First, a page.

Not only is that a possibility, but I see it happening midway through the first round, and by Sandro’s signature arm-triangle at that.

MW: Jonas Billstein (9-2) vs. Perry Filkins (6-1)

Billstein (R) (Keith Mills/Sherdog)

Jonas Billstein represents a good streak waiting to happen and a true German prospect waiting to rise. So far, his reputation stands as a finisher who only goes down if one out-grapples him. Otherwise, Billstein does possess a good striking game for a person at this stage of his career, as well as a good grappling game.

Perry Filkins must weigh somewhat on the mind of Billstein as we draw closer to the fight. All six of Filkins’ wins came by TKO, and his only loss came by unanimous decision. Filkins will make his Bellator debut against Billstein, the latter of whom currently stands at 1-1 in the promotion.

Will first-time Bellator jitters hit Filkins? With his will to finish, I suspect not, and I also suspect that Billstein will come into this fight aware of the task he faces in attempting to expose a hole in Filkins’ game. The first round can go either way, but if it gets midway through the second, Billstein will mount the pressure on Filkins and score yet another TKO victory.


BW: Robbie LeRoux (4-1) vs. Ruben Rey (5-4)

Robbie LeRoux and Ruben Rey close out the prelims, but while LeRoux wants to bump himself up to a three-fight winning streak, Rey wants to snap a current three-fight skid. Rey will hunt for a TKO, while LeRoux will aim for victory by any means necessary, even if it comes by decision. As a matter of fact, I see LeRoux outclassing Rey on his way to taking a unanimous verdict.

LW: Paul Barrow (4-2) vs. Matt Bessette (8-3)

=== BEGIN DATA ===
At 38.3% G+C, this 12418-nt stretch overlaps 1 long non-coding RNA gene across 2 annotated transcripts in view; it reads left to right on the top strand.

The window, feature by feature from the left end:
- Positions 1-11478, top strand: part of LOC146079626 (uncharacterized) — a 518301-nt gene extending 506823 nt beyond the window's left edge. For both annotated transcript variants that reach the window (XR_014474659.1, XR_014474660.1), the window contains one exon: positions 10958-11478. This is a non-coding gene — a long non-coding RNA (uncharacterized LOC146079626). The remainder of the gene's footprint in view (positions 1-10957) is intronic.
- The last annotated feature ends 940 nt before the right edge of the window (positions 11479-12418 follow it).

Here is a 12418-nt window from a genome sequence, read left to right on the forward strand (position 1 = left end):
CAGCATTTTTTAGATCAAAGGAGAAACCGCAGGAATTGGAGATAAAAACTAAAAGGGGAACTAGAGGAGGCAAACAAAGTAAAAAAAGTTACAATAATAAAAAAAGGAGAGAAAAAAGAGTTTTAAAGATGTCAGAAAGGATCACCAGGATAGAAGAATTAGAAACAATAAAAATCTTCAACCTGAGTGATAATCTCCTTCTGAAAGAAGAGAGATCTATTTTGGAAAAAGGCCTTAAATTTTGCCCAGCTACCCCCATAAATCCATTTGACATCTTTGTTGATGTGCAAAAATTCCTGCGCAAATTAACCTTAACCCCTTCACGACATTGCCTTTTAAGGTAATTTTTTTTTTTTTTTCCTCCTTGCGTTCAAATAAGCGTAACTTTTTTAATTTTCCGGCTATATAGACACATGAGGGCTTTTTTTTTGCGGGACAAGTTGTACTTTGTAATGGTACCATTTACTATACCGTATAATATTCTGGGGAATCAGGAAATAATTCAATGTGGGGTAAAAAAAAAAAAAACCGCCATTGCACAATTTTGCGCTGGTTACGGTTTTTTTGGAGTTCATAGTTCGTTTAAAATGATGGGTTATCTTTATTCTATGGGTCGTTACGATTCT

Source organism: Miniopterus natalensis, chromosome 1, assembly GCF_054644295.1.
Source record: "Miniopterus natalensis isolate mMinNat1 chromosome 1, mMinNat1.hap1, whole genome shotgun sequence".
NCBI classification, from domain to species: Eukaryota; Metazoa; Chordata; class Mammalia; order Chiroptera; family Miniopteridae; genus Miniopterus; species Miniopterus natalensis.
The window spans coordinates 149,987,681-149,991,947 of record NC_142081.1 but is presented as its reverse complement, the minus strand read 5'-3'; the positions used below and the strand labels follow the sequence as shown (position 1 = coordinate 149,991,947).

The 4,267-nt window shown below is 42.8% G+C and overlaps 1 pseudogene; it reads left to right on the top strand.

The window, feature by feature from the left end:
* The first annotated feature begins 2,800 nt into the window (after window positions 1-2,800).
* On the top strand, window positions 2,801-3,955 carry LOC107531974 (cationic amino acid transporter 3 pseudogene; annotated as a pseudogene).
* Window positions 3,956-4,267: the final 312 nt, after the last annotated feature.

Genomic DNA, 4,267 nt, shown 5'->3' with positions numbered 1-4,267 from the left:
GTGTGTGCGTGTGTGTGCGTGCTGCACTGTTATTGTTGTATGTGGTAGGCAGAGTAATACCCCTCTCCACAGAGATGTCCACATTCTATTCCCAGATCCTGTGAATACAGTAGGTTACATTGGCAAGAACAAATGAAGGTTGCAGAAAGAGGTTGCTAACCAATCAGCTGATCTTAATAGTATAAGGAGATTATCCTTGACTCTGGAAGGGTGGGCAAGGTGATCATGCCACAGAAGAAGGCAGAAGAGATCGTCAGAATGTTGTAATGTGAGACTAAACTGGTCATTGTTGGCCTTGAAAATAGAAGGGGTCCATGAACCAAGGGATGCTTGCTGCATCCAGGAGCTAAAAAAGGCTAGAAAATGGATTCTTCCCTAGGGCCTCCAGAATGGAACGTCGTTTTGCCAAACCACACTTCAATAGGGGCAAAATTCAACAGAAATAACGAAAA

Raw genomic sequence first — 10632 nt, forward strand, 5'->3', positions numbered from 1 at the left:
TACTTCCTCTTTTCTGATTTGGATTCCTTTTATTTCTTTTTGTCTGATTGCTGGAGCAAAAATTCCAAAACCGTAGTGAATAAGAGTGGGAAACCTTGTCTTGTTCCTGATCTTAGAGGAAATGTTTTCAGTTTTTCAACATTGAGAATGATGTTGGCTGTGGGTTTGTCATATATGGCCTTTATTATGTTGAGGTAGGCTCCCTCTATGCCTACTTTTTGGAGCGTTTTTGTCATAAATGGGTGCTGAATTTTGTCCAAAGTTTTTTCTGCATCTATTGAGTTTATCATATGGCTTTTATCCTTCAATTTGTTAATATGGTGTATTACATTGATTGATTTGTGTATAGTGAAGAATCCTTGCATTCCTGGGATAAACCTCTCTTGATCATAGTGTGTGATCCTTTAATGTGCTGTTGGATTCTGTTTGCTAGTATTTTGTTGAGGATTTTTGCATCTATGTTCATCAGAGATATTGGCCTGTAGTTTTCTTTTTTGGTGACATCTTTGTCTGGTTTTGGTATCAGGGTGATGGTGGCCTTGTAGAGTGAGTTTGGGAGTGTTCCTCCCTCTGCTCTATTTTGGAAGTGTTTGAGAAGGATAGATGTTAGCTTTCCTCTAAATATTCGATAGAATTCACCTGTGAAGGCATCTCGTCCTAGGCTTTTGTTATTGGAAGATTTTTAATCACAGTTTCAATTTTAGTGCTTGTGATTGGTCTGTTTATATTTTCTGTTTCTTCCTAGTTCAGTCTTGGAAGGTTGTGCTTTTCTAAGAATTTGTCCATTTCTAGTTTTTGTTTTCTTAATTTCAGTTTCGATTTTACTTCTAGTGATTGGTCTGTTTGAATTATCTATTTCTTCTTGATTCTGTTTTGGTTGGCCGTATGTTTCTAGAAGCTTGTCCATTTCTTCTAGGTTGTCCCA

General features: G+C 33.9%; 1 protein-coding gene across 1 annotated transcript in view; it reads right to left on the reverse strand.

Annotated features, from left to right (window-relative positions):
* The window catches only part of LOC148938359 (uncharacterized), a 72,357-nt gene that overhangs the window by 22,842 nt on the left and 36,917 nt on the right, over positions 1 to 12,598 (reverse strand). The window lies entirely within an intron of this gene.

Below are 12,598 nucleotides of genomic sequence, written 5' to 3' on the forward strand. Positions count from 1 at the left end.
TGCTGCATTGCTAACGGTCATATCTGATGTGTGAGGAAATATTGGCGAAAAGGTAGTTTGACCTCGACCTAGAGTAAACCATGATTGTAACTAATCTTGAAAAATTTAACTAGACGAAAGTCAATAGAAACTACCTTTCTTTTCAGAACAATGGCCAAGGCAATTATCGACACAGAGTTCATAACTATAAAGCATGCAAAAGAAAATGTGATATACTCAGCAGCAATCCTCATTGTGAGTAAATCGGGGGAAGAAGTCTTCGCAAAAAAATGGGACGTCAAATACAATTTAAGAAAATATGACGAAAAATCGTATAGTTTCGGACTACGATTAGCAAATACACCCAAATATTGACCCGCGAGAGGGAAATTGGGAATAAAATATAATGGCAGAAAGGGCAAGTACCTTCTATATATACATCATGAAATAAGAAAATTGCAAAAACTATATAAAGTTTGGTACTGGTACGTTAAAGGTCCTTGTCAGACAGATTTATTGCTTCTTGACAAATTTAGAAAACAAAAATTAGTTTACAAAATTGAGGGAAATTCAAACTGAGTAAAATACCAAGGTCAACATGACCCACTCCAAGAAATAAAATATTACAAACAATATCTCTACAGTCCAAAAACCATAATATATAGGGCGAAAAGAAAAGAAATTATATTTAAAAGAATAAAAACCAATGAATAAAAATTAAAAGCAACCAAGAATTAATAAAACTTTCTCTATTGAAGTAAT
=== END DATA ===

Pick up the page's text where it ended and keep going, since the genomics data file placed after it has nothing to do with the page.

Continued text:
Paul Barrow has alternated between wins and losses in his past five fights, as has Matt Bessette. Bessette also aims for a Jan. 5 date at Reality Fighting’s “New Year’s Bash,” and I can see him going into that fight with Jeff Anderson on the strength of a win here. Give me Bessette by a split decision.

WW: Sam McCoy (4-0) vs. Brennan Ward (4-0)

Brennan Ward earned a nice 4-0 career run up until now, including a three-win run in CES MMA. Though many list 11-6 prospect Valter Roberto as Ward’s foe, Sam McCoy and his untouched 4-0 record stand as the official challenge for Ward. Provided McCoy presents the official opposition for Ward, Ward will end McCoy’s undefeated stretch via first-round TKO.

Catchweight (210 lbs.): Matt Uhde (3-1) vs. Mike Mucitelli (3-0)

With Dan McGuane out, undefeated Mike Mucitelli risks his streak against Matt Uhde. Mucitelli will ride the strength of his win over Matt Van Buren, while Uhde lost his “0” in Titan FC. Despite the opponent switch, Mucitelli will stay on point wherever Uhde chooses to take this fight, thus earning a late second-round TKO stoppage.

MW: Dan Cramer (8-3) vs. Joe Lamoureux (3-1)

How the UFC let Dan Cramer go after making his pro debut at UFC 94 and only losing to Matt Riddle, I will never know, though going 1-1 at the time probably had something to do with it. Anyway, Cramer stands at 4-1 in his last five fights, whereas “Sloppy” Joe Lamoureux lost his pro debut to Dan McGuane but followed up with three straight wins. Experience will trump potential here, as Cramer outworks Lamoureux and earns himself a clear-cut unanimous decision.

LW: Andrew Calandrelli (5-3) vs. Eric Brown (3-2)

Andrew Calandrelli submitted Matt Nice in his Bellator debut. Meanwhile, BAMMA USA veteran Eric Brown owns a three-fight winning streak. I will give this one to Calandrelli by TKO, but I don’t expect a pretty fight here.

LW: Murad Machaev (9-1) vs. Lorawnt-T Nelson (4-1)

Murad Machaev made Marcin Held work for the unanimous decision that Held earned in the season-seven lightweight tourney quarterfinals. Lowrawnt-T Nelson’s last loss came against Cosmo Alexandre, and Nelson bounced back from the loss with his current two-fight winning streak. Expect Machaev to return to form and get a submission win in the early minutes of the second round.

Photo: Rich Clementi (Keith Mills/Sherdog) [ready for edit]

About The Author

Dale De Souza
Staff Writer

Dale De Souza is a 22-year-old kid straight out of Texas, who grew up around Professional Wrestling but embraced the beauty of Mixed Martial Arts and Combat Sports at a young age. Dale is a Featured Columnist at Bleacher Report MMA, a writer at The MMA Corner.